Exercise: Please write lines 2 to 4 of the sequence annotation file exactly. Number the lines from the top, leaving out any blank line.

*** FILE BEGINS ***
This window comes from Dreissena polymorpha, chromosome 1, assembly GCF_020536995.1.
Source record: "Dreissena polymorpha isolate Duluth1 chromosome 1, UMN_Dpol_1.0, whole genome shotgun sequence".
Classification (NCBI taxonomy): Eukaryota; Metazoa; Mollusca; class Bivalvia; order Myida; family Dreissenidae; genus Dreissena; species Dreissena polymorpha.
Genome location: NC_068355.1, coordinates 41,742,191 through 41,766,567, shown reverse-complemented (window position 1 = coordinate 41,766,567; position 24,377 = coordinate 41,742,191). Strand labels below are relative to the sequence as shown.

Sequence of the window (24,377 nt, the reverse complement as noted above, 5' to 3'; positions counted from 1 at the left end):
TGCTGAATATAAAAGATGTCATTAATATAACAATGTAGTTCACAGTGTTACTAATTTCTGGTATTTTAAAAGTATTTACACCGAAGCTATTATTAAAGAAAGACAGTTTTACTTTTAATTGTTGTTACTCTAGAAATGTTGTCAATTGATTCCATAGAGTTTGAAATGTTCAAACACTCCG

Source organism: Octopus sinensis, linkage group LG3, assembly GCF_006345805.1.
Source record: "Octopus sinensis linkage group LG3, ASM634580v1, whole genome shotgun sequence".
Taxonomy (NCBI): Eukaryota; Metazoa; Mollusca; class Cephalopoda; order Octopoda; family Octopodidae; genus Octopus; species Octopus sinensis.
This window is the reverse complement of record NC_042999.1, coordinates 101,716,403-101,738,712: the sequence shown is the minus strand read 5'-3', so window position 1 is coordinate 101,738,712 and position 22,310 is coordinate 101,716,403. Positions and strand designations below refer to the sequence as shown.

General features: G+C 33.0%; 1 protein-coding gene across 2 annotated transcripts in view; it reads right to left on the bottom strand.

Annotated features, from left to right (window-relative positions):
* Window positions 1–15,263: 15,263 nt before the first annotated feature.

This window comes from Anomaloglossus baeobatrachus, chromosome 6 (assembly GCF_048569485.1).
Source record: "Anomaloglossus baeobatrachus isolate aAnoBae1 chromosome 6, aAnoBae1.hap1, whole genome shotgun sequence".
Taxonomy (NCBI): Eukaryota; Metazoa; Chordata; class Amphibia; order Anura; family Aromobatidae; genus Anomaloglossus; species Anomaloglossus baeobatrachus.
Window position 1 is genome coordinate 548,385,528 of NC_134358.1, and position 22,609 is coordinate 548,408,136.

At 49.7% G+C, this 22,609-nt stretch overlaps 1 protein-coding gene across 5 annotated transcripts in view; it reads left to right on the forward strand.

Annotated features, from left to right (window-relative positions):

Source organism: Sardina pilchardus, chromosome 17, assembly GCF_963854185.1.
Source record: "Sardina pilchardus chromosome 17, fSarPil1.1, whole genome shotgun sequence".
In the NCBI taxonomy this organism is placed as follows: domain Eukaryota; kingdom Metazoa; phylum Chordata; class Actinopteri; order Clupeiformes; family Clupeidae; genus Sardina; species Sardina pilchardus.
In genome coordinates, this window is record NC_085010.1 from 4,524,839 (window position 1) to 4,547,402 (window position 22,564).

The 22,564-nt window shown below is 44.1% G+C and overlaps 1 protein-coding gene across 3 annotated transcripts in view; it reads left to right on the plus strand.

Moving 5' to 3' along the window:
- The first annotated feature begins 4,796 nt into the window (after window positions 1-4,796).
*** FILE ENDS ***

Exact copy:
Source record: "Dreissena polymorpha isolate Duluth1 chromosome 1, UMN_Dpol_1.0, whole genome shotgun sequence".
Classification (NCBI taxonomy): Eukaryota; Metazoa; Mollusca; class Bivalvia; order Myida; family Dreissenidae; genus Dreissena; species Dreissena polymorpha.
Genome location: NC_068355.1, coordinates 41,742,191 through 41,766,567, shown reverse-complemented (window position 1 = coordinate 41,766,567; position 24,377 = coordinate 41,742,191). Strand labels below are relative to the sequence as shown.